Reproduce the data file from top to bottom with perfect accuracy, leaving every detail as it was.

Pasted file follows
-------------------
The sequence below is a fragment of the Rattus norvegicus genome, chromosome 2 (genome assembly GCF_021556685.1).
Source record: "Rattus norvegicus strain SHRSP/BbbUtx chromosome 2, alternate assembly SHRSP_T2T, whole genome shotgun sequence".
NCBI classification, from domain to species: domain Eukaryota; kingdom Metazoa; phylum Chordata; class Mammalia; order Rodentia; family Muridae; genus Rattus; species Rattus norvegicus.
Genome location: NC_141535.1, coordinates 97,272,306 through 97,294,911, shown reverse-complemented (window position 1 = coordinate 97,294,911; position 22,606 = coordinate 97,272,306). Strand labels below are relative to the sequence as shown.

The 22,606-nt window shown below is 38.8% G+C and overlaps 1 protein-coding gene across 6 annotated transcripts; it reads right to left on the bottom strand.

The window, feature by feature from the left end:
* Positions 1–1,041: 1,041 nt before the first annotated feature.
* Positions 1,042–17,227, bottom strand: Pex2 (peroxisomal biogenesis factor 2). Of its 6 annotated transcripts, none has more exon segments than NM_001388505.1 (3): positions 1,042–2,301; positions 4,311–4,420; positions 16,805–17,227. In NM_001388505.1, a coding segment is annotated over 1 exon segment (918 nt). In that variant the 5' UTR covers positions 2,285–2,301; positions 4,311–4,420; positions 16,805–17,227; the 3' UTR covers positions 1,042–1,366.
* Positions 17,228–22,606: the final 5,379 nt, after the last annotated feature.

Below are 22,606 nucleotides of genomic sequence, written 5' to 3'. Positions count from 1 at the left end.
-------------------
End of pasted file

The sequence below is a fragment of the Rattus norvegicus genome, chromosome 2 (genome assembly GCF_021556685.1).
Source record: "Rattus norvegicus strain SHRSP/BbbUtx chromosome 2, alternate assembly SHRSP_T2T, whole genome shotgun sequence".
NCBI classification, from domain to species: domain Eukaryota; kingdom Metazoa; phylum Chordata; class Mammalia; order Rodentia; family Muridae; genus Rattus; species Rattus norvegicus.
Genome location: NC_141535.1, coordinates 97,272,306 through 97,294,911, shown reverse-complemented (window position 1 = coordinate 97,294,911; position 22,606 = coordinate 97,272,306). Strand labels below are relative to the sequence as shown.

The 22,606-nt window shown below is 38.8% G+C and overlaps 1 protein-coding gene across 6 annotated transcripts; it reads right to left on the bottom strand.

The window, feature by feature from the left end:
* Positions 1–1,041: 1,041 nt before the first annotated feature.
* Positions 1,042–17,227, bottom strand: Pex2 (peroxisomal biogenesis factor 2). Of its 6 annotated transcripts, none has more exon segments than NM_001388505.1 (3): positions 1,042–2,301; positions 4,311–4,420; positions 16,805–17,227. In NM_001388505.1, a coding segment is annotated over 1 exon segment (918 nt). In that variant the 5' UTR covers positions 2,285–2,301; positions 4,311–4,420; positions 16,805–17,227; the 3' UTR covers positions 1,042–1,366.
* Positions 17,228–22,606: the final 5,379 nt, after the last annotated feature.

Below are 22,606 nucleotides of genomic sequence, written 5' to 3'. Positions count from 1 at the left end.